Dropping names, picking teams, turning the tables and talking dirty – now that’s pure dead brilliant
Home in the ring
MY old chum Sean Penn stars in TV sci-fi drama The First about the first (duh!) humans to go to Mars, which launches with booster rockets on Channel 4 on Thursday. In it, according to one review, Penn does a lot of muscular brooding while showing off his torso. I haven’t seen him taps aff, but I have had lunch with him and enjoyed several drinks with him and his pals in a San Francisco hostelry (he paid for everything).
Penn’s sculpted body is surely down to the workouts at his home gym and particularly sparring in the boxing ring he has there. He told me a terrific tale, which was also a cautionary one, about never meeting your heroes. Bob Dylan is a big boxing fan and at the time – and probably still today – owned a fight gym in Los Angeles. He happened to be in San Francisco to record the audio version of his Chronicles and had clearly heard about Penn’s square ring. One of Dylan’s people phoned up Penn and asked whether the singer could come over and spar. Penn said “yes, of course” and began, slightly tremulously, to wait. Dylan turned up, simply nodded, put on kit and gloves and then the two got into the ring and went to it. This scenario continued for several days, whenever Dylan had a break from recording, turning up, milling, and nary a word said.
Then, one day, after they had finished and Dylan was dressed and leaving, he said simply: “Great.” Penn never saw or heard from him again. I haven’t seen Penn since that meeting either but I did invite him to come to Glasgow and the drinks would be on me. He hasn’t shown yet but I remain optimistic. (Next week, in Namedropping, it’s: Gaddafi, My Part in his Downfall)
Food for thought
THE Italian Serie A football team Udinese have a striker with the wonderfully tasty name of Kevin Lasagna. He has a sister called Sharon and they’re allegedly named after Kevin Costner and Sharon Stone. It got me wondering if it was possible to construct a whole team with players whose names are food, stretching timescales where necessary.
Obviously Kev’s strike partner would have to be Massimo Maccarone. In goal there’s Ipswich’s Dean Gerken. Defenders are: Nacho, Franck Leboeuf, Mark Fish. Yaya Banana and Baba Rahman. Midfield, Marcus Bean, Samuele Pizza and Stephen Rice. Subs include Mark Bunn, Barry Venison and Sylvan E-Bran Flakes. The manager is Pat Rice. Goalkeeping coach, Pita Cech.
Lady and the judge
THE judge’s copy of Lady Chatterley’s Lover – the Penguin edition with annotations by Sir Lawrence Byrne’s wife underscoring the dirty bits – is up for auction and expected to fetch upwards of £10,000 at Sotheby’s, a record for a dog-eared paperback. Apparently, before the trial, Lady Dorothy read the salacious parts out to Byrne and, no, I don’t know if it turned him on. The jury took just three hours to bring in a not-guilty verdict in the 1960 trial, but this clearly didn’t find favour with the judge because he refused to allow the defendant’s costs, resulting in a huge legal bill. Not that Penguin minded. Lady C sold out its initial 200,000 print run on day one.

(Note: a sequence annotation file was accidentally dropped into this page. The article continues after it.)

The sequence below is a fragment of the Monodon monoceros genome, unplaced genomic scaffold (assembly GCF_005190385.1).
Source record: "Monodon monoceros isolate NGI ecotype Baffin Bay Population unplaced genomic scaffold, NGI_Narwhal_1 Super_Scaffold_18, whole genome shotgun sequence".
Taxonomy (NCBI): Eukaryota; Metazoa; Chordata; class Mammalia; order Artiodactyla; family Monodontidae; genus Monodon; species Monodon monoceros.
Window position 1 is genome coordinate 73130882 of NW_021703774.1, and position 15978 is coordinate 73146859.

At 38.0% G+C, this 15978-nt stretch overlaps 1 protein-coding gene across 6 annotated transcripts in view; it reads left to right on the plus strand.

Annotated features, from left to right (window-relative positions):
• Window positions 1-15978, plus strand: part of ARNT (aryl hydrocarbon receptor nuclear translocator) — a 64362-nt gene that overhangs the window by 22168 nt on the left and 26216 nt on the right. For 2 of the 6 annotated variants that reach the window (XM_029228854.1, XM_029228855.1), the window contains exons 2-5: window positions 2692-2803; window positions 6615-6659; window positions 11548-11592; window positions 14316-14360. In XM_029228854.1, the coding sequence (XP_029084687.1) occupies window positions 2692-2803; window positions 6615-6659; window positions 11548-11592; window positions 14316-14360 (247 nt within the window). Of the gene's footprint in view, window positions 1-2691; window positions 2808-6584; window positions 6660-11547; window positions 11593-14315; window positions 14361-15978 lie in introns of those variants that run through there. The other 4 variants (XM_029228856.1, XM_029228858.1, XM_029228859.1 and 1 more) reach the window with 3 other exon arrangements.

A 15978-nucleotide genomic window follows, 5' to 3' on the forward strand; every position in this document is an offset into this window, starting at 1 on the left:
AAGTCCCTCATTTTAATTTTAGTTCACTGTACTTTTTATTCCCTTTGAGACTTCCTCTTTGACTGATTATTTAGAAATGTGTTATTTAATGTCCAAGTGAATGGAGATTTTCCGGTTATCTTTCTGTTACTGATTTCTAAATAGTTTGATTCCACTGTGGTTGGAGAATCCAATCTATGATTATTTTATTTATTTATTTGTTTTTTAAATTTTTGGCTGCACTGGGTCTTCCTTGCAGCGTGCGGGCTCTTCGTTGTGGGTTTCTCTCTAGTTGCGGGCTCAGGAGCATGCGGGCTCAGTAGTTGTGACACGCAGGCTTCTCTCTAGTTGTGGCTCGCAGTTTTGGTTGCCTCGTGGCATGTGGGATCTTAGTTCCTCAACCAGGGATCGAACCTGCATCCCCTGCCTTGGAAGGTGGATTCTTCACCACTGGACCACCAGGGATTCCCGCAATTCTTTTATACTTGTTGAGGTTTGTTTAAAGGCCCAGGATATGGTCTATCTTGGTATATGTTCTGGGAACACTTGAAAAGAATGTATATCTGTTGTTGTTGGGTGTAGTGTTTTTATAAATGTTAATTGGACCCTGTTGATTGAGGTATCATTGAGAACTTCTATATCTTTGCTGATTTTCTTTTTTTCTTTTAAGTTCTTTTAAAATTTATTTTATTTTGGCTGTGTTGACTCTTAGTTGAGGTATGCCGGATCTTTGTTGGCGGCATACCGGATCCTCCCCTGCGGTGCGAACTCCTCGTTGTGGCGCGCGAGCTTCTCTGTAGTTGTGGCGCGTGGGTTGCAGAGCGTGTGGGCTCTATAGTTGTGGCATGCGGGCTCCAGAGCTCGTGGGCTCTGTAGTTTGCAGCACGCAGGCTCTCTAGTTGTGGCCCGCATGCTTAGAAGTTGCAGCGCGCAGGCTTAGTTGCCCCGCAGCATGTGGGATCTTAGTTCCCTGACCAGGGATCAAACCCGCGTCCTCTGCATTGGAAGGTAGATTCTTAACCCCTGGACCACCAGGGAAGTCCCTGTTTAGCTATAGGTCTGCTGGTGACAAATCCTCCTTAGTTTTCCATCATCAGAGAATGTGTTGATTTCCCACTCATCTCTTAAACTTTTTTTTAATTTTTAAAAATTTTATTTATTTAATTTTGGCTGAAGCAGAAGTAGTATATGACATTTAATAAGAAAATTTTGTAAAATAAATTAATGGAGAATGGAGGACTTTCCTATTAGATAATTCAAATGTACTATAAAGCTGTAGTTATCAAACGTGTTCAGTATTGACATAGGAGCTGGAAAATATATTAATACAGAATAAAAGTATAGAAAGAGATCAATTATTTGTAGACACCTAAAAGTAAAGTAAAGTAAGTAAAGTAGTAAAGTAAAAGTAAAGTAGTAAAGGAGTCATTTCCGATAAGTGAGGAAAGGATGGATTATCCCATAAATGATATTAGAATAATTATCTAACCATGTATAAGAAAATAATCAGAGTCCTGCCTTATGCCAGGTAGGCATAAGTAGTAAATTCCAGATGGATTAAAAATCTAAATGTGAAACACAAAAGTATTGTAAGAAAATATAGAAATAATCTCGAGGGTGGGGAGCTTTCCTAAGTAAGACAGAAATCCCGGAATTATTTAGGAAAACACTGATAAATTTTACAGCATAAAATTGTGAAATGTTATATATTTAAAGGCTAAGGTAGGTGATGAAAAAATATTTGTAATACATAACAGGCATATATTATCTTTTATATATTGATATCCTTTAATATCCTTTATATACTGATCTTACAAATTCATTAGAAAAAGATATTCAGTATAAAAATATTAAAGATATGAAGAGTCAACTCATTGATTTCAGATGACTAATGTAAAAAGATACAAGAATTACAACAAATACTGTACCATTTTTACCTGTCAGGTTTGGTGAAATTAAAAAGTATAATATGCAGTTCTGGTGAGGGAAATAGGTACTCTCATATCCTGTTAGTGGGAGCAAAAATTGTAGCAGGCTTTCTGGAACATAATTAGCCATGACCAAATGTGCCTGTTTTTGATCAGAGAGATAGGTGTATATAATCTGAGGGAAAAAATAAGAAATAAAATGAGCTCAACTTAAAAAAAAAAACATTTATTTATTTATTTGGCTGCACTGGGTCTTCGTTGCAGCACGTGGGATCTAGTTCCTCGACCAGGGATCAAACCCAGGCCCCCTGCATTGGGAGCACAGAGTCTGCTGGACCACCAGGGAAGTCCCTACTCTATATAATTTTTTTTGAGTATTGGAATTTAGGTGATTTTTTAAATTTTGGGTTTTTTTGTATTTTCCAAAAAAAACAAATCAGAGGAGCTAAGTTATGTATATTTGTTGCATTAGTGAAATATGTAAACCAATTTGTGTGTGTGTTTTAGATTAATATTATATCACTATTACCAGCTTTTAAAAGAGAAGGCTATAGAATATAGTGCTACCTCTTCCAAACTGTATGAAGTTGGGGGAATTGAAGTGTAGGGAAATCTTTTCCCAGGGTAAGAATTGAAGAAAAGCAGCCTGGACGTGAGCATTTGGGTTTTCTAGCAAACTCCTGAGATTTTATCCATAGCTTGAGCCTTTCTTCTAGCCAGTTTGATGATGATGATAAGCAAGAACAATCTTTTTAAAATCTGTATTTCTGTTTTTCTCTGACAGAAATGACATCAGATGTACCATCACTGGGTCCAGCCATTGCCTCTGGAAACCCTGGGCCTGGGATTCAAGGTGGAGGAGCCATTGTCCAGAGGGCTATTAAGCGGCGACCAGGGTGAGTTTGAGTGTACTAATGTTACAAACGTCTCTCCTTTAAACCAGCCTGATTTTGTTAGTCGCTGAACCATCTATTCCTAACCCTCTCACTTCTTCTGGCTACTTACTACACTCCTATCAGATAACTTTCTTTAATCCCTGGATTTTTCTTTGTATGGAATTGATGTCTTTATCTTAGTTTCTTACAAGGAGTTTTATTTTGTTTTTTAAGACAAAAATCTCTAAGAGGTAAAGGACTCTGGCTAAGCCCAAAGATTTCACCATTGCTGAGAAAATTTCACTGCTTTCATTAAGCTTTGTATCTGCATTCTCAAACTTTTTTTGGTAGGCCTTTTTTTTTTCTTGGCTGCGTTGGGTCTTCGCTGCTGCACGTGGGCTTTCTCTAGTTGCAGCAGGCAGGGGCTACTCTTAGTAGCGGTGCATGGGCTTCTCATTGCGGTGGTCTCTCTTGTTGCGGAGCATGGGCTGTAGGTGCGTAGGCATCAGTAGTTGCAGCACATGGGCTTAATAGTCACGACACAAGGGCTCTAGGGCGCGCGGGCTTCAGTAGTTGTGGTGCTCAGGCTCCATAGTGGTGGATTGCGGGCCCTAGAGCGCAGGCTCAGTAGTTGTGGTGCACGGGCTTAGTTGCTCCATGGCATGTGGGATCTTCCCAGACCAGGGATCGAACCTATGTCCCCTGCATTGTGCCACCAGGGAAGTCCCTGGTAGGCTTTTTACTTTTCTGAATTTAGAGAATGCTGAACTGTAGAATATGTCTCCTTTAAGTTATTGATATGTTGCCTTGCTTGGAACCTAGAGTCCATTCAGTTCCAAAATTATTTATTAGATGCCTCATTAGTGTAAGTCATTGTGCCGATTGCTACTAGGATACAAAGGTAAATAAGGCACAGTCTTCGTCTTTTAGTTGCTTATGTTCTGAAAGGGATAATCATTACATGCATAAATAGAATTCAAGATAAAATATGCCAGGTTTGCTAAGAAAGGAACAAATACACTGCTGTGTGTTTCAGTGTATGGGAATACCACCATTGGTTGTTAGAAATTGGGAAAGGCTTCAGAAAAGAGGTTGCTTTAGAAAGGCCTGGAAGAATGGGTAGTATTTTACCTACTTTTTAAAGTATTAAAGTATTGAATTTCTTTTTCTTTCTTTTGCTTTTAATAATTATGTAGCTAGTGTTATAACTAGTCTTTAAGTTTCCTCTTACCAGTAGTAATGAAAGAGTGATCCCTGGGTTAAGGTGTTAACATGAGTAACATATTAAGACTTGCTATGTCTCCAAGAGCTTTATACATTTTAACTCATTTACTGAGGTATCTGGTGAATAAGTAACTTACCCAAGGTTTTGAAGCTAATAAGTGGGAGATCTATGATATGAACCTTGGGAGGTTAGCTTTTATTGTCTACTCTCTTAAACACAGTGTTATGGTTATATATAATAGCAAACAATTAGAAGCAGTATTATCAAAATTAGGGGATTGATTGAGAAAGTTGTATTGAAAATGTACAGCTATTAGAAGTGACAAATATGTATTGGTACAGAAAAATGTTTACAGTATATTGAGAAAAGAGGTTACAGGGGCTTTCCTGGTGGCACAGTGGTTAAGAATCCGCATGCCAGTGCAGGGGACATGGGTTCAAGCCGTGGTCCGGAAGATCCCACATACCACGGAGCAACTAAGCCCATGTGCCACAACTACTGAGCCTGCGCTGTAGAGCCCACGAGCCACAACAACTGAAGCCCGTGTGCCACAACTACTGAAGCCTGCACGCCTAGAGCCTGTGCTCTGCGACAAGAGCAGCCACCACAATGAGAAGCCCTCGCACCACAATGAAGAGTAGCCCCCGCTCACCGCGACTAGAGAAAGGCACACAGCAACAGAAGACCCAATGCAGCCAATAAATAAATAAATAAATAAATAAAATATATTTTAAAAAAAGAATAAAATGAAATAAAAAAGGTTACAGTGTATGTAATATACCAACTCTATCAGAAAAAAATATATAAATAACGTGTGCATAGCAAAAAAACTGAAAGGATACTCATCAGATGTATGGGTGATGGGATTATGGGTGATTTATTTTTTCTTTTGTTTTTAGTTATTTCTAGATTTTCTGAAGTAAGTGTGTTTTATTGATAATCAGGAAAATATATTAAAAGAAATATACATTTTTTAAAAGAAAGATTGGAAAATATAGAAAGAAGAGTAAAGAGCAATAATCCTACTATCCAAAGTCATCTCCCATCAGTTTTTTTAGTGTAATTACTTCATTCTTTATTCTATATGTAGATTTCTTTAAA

Marx my words
“THESE are my principles and if you don’t like them … well, I have others.” There surely hasn’t been such a rapid and comprehensive scurry across the political spectrum – not since a bearded Alistair Darling was handing out Trotskyist tracts to bewildered railwaymen at
Waverley Station en route to becoming Chancellor – than that of Jeane Freeman.
Back in the day, Freeman was a leading member of the Communist Party, the first woman chair of the National Union of Students in Scotland in 1979 and, in 1983, she was on the organising committee of the CP annual congress. She remained a Marxist and a member into the 1990s. But by 2001, Freeman had migrated to Darling’s Labour Party and between then and 2006 she was a spad (special adviser) to then first minister Jack McConnell.
Jack refused to intervene to stop her partner Susan Stewart being shunted back to the UK from her desk at the British Embassy in Washington where she was Scotland’s “ambassador” – officially, Scottish Enterprise’s representative there.
A year later she had set up her own management company, Freeman Associates, and was almost immediately embroiled in a bit of a stushie when she won a contract from Scottish Enterprise amid accusations of cronyism. A Freedom of Information request to discover how many meetings she had with Scottish ministers and civil servants was later rejected as too costly to discover. Her company was compulsorily dissolved in March this year.
In 2014, the SNP voted in favour of allowing non-members to stand as candidates (eh?) and Nicola Sturgeon punted Freeman’s credentials. In 2016, Freeman was elected as an MSP in Ayrshire and in June this year became Cabinet Secretary for Health and Sport, principal priority the NHS.
Now, according to Audit Scotland, the NHS on its present course is not sustainable. Waiting times beyond the 12-week guarantee have increased more than six-fold in four years.
Freeman has now pledged to reverse a longstanding SNP policy and use private hospitals – or the independent sector, as she puts it – to try to cut waiting times.
There are already referrals by the NHS to the private sector, but this appears to be a quantum leap, and a welcome boost to the profits of private health firms.
As the eldest of the American comedy brothers put it: “I am a Marxist – of the Groucho tendency.”
Sean Penn and Bob Dylan were in their fight club back in the day, while Jeane Freeman seems to like keeping things privaste